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Category: "Snow Leopard"

Snow Leopard

by Ed  

Cat of the Month ~ February 2014

With the heavy winter snows still affecting the United States, the belated cat of the month for February is the Snow Leopard. This beautiful cat was the mascot for the recent XXII Winter Olympics in Sochi and it was a fitting emblem for all the marvellous outdoor activities in Snow! Just like those athletes this feline surely is a master of its environment.

This special Leopard is currently found in ever dwindling numbers in Asia, Afghanistan, Bhutan, China, India, Kazakhstan, Kyrgyzstan, Nepal, Pakistan, Russia, Tajikistan, Uzbekistan, Mongolia, Tibet and possibly also in Myanmar. To be more precise its geographic distribution runs from the Hindu Kush in eastern Afghanistan and the Syr Darya through to the Russian Altai mountains an on to the west of Lake Baikal.

It is a sad and daunting estimatation that there are now only approximately 4,000 (yes four thousand!) snow leopards left in the wild, although this number is not a fixed certainty. We are stunned by this finding and can only hope that there are undiscovered snow leopards lurking in even more remote regions throught the world (lets live in hope). The recent footage from the Snow Leopard Trust shows a fine and rare photograph of one of these magnificent cats caught on film by an automatic research camera.

A wild Snow Leopard triggers an automatic camera.
Photograph: Snow Leopard Trust.

Snow leopards show several adaptations for living in a cold, mountainous environment. Their bodies are stocky, their fur is thick, and their ears are small and rounded, all of which help to minimize heat loss.

Their paws are wide, which distributes their weight better for walking on snow, and have fur on their undersides to increase their grip on steep and unstable surfaces; it too also helps to minimize heat loss.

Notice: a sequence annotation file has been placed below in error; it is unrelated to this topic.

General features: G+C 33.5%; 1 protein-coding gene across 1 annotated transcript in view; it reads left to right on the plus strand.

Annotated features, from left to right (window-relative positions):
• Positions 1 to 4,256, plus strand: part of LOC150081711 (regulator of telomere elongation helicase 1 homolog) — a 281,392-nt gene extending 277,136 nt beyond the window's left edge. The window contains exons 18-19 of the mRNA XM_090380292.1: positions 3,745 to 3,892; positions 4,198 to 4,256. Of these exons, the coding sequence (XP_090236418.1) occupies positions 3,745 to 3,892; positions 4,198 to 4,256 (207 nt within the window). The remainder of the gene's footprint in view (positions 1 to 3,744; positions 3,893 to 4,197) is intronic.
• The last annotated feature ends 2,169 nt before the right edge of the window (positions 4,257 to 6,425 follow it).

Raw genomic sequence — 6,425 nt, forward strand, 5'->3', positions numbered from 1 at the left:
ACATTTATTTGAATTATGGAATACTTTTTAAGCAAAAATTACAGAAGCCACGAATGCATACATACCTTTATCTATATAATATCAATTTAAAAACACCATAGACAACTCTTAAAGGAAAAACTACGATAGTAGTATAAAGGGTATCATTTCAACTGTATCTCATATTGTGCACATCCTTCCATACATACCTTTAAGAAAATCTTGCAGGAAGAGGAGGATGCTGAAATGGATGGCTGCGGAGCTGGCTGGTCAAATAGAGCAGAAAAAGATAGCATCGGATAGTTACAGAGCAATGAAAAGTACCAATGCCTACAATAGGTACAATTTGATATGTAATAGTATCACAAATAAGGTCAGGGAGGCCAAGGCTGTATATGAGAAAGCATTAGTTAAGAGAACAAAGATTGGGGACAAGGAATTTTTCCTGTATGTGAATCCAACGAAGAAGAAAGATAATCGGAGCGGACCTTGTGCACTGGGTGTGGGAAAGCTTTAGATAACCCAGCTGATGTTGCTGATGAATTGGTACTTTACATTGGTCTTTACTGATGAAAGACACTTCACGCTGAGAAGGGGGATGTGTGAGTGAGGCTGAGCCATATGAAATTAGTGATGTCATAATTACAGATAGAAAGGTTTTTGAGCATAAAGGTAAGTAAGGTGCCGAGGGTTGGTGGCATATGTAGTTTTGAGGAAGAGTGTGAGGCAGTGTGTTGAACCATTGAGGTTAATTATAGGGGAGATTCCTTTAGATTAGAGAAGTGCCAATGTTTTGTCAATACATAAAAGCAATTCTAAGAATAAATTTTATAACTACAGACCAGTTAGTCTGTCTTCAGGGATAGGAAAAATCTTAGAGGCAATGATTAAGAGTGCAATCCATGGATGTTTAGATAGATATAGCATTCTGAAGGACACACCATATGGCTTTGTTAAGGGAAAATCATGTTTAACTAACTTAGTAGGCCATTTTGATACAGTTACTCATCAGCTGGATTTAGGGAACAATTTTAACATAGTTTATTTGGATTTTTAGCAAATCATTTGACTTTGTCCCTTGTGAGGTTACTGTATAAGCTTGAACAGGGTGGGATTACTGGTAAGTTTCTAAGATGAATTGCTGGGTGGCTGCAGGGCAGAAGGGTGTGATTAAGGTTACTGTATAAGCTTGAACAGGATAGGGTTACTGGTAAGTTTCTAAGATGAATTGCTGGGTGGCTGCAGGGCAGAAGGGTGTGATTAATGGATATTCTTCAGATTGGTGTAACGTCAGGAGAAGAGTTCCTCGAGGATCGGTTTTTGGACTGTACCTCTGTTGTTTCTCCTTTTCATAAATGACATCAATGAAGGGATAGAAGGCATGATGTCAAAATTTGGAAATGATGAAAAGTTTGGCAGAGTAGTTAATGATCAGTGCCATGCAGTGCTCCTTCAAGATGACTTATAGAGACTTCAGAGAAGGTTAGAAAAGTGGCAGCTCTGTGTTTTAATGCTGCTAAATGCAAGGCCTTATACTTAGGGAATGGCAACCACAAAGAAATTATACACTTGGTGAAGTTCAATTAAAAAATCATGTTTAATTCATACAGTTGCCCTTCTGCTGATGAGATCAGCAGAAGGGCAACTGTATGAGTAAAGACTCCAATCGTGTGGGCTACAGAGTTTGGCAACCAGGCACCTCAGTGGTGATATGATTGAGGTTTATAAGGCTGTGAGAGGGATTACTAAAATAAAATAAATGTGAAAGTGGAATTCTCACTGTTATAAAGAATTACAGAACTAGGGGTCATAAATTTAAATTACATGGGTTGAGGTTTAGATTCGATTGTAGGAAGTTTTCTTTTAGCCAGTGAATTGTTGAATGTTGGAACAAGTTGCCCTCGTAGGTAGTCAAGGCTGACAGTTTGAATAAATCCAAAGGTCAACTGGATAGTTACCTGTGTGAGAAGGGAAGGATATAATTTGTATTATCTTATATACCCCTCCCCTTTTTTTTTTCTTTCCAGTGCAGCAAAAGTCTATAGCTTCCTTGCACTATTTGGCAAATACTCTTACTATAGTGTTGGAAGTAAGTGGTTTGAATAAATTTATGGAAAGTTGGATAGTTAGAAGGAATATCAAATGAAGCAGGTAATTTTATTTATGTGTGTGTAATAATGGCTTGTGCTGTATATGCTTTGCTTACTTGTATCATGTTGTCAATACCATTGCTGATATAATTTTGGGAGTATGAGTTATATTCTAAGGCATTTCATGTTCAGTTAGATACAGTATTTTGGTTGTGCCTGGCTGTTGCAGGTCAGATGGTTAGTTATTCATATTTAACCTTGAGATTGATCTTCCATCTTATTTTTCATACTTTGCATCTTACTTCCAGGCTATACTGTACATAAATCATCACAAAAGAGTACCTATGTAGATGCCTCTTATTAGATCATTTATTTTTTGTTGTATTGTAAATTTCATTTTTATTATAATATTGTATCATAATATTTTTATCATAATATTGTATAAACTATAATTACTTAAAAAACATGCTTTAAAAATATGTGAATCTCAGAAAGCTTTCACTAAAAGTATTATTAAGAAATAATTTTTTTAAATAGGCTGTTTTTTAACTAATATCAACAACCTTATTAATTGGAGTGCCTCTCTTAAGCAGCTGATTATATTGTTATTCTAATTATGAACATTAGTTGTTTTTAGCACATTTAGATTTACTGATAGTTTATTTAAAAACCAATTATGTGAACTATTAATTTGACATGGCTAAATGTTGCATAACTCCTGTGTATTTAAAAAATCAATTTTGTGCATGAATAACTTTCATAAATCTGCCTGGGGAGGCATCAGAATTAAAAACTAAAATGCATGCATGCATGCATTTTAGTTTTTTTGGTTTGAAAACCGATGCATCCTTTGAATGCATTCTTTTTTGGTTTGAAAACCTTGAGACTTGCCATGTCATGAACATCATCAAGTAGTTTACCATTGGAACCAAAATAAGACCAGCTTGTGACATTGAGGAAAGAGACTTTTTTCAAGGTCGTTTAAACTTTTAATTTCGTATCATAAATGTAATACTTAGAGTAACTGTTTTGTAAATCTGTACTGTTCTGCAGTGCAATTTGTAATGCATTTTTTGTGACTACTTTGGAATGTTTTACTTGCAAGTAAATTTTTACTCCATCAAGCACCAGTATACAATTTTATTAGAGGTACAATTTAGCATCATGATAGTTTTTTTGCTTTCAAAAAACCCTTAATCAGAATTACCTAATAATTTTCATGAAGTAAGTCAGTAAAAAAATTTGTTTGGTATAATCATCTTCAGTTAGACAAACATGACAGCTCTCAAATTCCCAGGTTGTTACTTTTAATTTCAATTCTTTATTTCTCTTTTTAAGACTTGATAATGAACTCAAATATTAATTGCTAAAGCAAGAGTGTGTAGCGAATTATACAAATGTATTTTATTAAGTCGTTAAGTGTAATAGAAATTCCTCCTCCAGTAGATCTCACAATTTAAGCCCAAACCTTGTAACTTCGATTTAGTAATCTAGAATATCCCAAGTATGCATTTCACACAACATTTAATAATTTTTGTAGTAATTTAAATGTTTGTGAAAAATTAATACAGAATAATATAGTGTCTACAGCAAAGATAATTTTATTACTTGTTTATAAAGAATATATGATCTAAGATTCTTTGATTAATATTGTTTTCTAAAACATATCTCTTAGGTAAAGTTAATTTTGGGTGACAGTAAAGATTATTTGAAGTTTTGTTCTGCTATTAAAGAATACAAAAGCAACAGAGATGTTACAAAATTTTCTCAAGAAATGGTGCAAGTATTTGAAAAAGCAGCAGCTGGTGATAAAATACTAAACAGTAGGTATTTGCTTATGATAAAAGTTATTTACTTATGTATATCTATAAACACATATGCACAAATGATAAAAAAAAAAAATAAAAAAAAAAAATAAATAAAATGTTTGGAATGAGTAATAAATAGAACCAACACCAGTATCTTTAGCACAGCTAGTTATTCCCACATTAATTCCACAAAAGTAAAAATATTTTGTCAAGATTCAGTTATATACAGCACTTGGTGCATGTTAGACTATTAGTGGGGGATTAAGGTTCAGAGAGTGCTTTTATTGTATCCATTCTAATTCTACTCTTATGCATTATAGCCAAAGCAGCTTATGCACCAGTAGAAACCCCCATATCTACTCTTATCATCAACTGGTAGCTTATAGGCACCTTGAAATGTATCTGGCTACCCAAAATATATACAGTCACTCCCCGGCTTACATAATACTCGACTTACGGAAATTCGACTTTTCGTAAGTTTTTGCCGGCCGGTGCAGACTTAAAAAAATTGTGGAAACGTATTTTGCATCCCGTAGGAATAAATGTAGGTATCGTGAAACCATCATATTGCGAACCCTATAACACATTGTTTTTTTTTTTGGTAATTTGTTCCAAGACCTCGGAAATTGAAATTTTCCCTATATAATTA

Snow leopards' tails are long and flexible, helping them to maintain their balance, which is very important in the rocky terrain they inhabit. Their tails are also very thick due to storage of fat and are very thickly covered with fur which allows them to be used like a blanket to protect their faces when asleep. The snow leopard also has a short muzzle and domed forehead, containing unusually large nasal cavities that help the animal breathe the thin, cold air of their mountainous environment.

Both the WWF and the Snow Leopard Trust are working to protect this incredible cat. The Snow Leopard trust have been studying these felines for many years in Mongolia's South Gobi. You can read about the cats Agnus, Arian (Pure), Ariumbeleg (Pure Spirit), Dagina (Beautiful Princess) and Dvekh (phoenix rising) on this meet the cats page.

In the future lets hope we see a lot more cubs like this sturdy soul...

A wild Snow Leopard Cub, prowls for food (no doubt)

Photograph: Snow Leopard Trust.

Article Source: Snow Leopard Trust, Wikipedia